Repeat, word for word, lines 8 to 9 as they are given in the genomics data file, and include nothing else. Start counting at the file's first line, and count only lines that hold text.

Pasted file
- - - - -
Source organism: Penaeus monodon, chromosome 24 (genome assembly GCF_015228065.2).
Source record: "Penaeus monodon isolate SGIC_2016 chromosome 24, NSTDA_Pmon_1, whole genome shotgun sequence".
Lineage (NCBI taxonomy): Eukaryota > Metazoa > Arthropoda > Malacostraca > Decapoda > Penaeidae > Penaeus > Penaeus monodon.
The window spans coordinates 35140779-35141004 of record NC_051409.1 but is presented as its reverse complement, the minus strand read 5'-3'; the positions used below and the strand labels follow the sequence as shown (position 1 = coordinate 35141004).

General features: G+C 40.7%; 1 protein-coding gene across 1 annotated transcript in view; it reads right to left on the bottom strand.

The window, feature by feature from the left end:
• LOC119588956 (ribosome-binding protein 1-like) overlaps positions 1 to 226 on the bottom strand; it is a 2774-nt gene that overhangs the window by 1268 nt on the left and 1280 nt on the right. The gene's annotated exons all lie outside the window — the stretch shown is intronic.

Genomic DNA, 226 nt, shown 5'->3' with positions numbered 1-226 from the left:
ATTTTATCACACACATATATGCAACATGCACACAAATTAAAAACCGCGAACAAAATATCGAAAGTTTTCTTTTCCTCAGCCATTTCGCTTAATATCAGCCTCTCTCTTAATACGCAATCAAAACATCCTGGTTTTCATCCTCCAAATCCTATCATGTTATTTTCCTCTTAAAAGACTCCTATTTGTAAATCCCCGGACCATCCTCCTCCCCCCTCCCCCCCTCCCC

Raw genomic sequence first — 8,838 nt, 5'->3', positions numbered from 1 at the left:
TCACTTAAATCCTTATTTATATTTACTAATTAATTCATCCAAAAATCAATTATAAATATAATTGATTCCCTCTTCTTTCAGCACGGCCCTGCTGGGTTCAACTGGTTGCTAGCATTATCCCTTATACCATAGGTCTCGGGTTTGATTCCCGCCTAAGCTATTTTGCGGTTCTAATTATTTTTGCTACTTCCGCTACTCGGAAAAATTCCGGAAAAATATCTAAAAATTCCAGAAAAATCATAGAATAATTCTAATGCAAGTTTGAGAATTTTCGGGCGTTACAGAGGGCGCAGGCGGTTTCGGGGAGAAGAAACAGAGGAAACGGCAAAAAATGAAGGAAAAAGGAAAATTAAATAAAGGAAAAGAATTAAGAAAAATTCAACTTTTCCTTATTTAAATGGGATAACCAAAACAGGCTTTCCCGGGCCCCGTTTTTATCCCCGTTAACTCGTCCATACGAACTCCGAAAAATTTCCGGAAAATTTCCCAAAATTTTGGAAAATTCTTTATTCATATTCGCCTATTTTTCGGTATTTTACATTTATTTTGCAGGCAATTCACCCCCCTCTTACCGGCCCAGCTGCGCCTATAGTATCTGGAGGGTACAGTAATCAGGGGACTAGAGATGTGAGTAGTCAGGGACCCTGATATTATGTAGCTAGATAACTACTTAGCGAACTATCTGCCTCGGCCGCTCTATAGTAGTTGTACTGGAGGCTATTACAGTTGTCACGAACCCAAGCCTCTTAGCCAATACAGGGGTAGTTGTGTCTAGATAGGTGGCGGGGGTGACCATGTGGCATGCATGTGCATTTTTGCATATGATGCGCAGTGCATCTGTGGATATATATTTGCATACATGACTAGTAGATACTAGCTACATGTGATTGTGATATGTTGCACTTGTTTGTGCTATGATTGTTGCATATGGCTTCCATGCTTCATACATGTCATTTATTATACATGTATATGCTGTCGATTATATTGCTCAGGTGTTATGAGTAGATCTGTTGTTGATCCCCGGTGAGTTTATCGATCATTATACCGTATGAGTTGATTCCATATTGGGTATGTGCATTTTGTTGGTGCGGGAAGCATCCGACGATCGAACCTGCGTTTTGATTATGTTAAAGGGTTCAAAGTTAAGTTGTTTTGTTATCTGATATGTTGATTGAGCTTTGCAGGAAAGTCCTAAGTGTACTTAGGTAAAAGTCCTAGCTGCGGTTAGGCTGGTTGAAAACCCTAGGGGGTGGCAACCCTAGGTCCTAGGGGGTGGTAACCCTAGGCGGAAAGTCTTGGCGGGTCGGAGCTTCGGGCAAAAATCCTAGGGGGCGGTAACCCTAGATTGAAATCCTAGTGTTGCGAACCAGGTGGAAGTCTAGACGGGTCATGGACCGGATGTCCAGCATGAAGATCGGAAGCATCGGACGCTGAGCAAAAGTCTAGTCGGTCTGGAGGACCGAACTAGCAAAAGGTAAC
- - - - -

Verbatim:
Genomic DNA, 226 nt, shown 5'->3' with positions numbered 1-226 from the left:
ATTTTATCACACACATATATGCAACATGCACACAAATTAAAAACCGCGAACAAAATATCGAAAGTTTTCTTTTCCTCAGCCATTTCGCTTAATATCAGCCTCTCTCTTAATACGCAATCAAAACATCCTGGTTTTCATCCTCCAAATCCTATCATGTTATTTTCCTCTTAAAAGACTCCTATTTGTAAATCCCCGGACCATCCTCCTCCCCCCTCCCCCCCTCCCC